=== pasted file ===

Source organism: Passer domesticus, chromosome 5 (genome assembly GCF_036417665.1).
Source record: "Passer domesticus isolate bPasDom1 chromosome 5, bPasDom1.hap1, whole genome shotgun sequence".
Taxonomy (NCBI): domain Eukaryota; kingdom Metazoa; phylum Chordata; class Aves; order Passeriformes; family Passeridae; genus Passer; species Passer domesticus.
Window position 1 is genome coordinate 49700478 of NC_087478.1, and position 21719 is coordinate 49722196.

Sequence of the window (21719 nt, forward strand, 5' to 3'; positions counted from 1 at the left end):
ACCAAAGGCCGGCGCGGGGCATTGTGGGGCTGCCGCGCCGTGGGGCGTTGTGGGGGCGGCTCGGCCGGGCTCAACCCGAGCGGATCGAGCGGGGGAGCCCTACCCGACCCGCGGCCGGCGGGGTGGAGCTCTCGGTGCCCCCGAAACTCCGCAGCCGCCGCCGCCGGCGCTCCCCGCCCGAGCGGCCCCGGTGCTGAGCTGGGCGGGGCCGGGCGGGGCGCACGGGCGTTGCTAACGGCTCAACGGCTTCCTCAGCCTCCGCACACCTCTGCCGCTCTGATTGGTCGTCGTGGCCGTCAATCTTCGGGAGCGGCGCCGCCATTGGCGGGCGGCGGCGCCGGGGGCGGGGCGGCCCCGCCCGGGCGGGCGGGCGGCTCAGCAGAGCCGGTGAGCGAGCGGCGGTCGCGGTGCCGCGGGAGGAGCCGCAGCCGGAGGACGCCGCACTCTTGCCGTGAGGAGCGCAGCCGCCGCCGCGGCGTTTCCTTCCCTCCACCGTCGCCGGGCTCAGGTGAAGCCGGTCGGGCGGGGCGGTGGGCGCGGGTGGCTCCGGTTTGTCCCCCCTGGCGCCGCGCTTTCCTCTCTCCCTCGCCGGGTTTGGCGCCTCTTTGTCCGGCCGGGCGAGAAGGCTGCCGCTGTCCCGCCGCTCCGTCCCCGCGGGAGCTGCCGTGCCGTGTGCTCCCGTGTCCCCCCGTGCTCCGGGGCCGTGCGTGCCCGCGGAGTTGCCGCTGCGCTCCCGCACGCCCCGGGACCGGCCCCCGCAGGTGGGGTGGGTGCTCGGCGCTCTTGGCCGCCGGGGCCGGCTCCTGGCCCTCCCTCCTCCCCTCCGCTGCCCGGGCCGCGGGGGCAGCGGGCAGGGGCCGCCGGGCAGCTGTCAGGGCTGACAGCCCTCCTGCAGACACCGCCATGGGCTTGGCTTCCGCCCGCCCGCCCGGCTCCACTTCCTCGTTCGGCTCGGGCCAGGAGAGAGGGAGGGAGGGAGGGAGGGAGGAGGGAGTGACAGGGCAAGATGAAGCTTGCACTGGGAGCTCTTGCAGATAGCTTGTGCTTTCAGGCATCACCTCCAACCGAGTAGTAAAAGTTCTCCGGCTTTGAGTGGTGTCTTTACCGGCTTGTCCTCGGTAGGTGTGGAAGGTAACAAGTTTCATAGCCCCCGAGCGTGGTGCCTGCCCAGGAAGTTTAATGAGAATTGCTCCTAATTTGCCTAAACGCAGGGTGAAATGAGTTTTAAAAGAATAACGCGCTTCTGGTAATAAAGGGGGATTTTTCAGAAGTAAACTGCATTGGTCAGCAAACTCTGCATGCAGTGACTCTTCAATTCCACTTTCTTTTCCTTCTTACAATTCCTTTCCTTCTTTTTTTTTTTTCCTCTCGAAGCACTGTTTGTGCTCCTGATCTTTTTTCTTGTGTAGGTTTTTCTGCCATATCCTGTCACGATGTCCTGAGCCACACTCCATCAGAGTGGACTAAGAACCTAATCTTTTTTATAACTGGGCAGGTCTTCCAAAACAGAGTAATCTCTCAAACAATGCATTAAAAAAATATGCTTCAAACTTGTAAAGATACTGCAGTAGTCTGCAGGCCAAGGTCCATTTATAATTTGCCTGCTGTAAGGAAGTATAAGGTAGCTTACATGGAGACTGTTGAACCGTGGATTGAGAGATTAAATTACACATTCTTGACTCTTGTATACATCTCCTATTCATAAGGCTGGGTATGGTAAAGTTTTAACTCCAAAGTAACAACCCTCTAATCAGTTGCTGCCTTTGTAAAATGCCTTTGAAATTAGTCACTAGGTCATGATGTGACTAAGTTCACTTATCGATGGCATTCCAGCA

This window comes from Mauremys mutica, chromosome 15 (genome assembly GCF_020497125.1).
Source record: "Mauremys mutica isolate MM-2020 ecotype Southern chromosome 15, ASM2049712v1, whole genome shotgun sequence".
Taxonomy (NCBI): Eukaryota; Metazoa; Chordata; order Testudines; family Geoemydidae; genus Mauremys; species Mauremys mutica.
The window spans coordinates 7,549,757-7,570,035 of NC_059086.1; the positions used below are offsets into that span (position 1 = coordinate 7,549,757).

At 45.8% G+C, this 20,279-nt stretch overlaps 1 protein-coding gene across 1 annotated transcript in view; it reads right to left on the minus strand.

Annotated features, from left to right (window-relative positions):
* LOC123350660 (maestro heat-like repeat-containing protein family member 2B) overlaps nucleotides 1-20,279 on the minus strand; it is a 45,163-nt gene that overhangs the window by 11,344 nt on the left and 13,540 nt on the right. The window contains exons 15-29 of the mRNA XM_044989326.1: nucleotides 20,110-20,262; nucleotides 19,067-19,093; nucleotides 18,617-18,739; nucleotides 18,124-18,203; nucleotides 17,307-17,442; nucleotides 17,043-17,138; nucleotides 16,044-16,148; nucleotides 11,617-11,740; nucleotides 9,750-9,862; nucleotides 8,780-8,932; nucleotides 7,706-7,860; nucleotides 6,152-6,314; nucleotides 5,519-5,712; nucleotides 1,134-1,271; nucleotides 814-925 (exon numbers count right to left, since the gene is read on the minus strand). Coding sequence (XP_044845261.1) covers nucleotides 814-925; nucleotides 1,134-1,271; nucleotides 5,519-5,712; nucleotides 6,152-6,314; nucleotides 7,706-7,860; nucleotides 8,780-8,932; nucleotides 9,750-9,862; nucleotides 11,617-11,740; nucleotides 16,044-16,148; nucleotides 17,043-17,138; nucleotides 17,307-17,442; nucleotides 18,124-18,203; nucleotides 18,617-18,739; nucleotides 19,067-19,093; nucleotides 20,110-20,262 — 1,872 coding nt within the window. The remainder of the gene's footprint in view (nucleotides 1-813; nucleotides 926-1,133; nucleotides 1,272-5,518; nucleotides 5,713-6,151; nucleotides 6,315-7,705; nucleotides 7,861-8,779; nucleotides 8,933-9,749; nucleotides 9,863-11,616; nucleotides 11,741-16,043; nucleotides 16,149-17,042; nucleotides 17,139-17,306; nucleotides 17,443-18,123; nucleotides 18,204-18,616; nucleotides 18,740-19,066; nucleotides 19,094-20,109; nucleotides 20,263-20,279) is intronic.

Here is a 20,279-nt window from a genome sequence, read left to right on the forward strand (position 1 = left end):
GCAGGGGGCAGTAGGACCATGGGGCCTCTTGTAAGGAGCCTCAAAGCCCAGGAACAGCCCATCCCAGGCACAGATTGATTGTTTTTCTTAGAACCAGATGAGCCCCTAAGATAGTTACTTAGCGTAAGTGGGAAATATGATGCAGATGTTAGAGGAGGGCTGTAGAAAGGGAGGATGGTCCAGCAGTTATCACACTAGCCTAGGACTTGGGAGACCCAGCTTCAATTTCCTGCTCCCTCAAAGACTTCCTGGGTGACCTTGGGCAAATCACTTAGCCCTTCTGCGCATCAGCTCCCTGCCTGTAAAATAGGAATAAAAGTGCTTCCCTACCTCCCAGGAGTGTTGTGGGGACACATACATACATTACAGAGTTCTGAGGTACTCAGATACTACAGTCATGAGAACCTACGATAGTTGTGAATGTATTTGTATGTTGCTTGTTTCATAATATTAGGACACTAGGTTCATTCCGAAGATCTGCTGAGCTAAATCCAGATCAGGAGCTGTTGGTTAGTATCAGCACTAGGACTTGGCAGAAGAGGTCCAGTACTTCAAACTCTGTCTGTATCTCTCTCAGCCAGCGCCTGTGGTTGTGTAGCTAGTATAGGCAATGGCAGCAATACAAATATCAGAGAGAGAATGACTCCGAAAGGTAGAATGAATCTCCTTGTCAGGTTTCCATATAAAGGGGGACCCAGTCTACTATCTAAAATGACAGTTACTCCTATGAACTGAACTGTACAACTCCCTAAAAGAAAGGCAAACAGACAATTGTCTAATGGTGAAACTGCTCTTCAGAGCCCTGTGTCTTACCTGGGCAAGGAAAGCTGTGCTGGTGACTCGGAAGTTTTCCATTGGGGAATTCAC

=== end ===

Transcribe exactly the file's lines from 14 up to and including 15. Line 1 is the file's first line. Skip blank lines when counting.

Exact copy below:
Here is a 20,279-nt window from a genome sequence, read left to right on the forward strand (position 1 = left end):
GCAGGGGGCAGTAGGACCATGGGGCCTCTTGTAAGGAGCCTCAAAGCCCAGGAACAGCCCATCCCAGGCACAGATTGATTGTTTTTCTTAGAACCAGATGAGCCCCTAAGATAGTTACTTAGCGTAAGTGGGAAATATGATGCAGATGTTAGAGGAGGGCTGTAGAAAGGGAGGATGGTCCAGCAGTTATCACACTAGCCTAGGACTTGGGAGACCCAGCTTCAATTTCCTGCTCCCTCAAAGACTTCCTGGGTGACCTTGGGCAAATCACTTAGCCCTTCTGCGCATCAGCTCCCTGCCTGTAAAATAGGAATAAAAGTGCTTCCCTACCTCCCAGGAGTGTTGTGGGGACACATACATACATTACAGAGTTCTGAGGTACTCAGATACTACAGTCATGAGAACCTACGATAGTTGTGAATGTATTTGTATGTTGCTTGTTTCATAATATTAGGACACTAGGTTCATTCCGAAGATCTGCTGAGCTAAATCCAGATCAGGAGCTGTTGGTTAGTATCAGCACTAGGACTTGGCAGAAGAGGTCCAGTACTTCAAACTCTGTCTGTATCTCTCTCAGCCAGCGCCTGTGGTTGTGTAGCTAGTATAGGCAATGGCAGCAATACAAATATCAGAGAGAGAATGACTCCGAAAGGTAGAATGAATCTCCTTGTCAGGTTTCCATATAAAGGGGGACCCAGTCTACTATCTAAAATGACAGTTACTCCTATGAACTGAACTGTACAACTCCCTAAAAGAAAGGCAAACAGACAATTGTCTAATGGTGAAACTGCTCTTCAGAGCCCTGTGTCTTACCTGGGCAAGGAAAGCTGTGCTGGTGACTCGGAAGTTTTCCATTGGGGAATTCAC